National Volunteer Week may end April 29, but Sean Morris, MPH, OMS III, a student at the Michigan State University College of Osteopathic Medicine in East Lansing (MSUCOM), will be volunteering his time with DOCARE International long after.
DOCARE is a medical outreach organization that provides healthcare to people in underserved areas around the world through short-term outreach trips and permanent health care clinics.
As student representative for the DOCARE board, Morris plays a liaison role in his efforts to raise the student voice among DOCARE members and volunteers. This means serving as a resource for DOCARE chapters across the country, facilitating guest speakers, and even exploring opportunities for students to receive class credit for participating in short-term outreach trips.
DOCARE membership at home
“Increasing the visibility and recognition of DOCARE chapters’ accomplishments and individual achievements adds more value to the membership experience,” says Morris. “Every member of DOCARE won’t be able to travel abroad, so I am working to increase collaboration and synergy between student groups.”
To do so, Morris is helping chapters to share creative fundraising ideas for future trips and connecting students to volunteer outreach opportunities in their own communities.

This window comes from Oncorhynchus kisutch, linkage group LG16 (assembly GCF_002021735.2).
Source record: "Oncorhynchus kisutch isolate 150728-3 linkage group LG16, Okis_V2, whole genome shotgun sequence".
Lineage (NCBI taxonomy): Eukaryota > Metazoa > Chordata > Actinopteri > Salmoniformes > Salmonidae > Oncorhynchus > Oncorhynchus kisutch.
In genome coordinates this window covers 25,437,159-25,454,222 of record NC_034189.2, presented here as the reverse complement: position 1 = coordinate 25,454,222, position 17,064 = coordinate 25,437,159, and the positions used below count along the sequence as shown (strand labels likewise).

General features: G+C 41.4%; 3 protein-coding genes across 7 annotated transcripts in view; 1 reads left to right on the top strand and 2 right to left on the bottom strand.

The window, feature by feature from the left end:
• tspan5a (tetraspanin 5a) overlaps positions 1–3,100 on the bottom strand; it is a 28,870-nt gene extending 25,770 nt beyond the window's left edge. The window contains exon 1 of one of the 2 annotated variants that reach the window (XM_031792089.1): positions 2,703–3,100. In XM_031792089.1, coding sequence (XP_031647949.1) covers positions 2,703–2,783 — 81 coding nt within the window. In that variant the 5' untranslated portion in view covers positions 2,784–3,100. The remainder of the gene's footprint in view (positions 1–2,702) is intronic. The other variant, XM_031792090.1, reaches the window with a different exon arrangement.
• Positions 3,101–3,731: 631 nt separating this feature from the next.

“Different opportunities for enrichment, like cultural awareness education, are available outside of international travel,” says Morris.
Morris says the ability to participate in DOCARE initiatives at home and abroad provides a tremendous opportunity for students to collaborate with faculty members, residents, and physicians who have a lot of international experience.
“Faculty and osteopathic physicians come together to talk about what’s being done abroad in regards to osteopathic medicine,” he says. “These education opportunities are invaluable.”
DOCARE outreach opportunities
Interested in participating in an international outreach trip? Short-term outreach trips tend to be between a week and two weeks long. DOCARE is currently accepting applications for an outreach trip to Belize from June 25-July 2.
Last year, Morris participated in a trip to Guatemala organized by MSUCOM in conjunction with DOCARE, an experience he treasures.
“Short-term outreach trips are great clinical learning opportunities for medical students who are learning to conduct physical exams,” says Morris. “It’s a great time to practice and improve your skills.”
Residents and attending physicians on the trip were available to help by confirming findings and answering any follow-up questions.
To make the most of an international outreach trip, participants should be open-minded and ready to encounter different perspectives, Morris notes.
“It’s easy to come with preconceived notions of solutions to imagined problems, but let yourself experience it first, and let the experience change your perspective,” says Morris.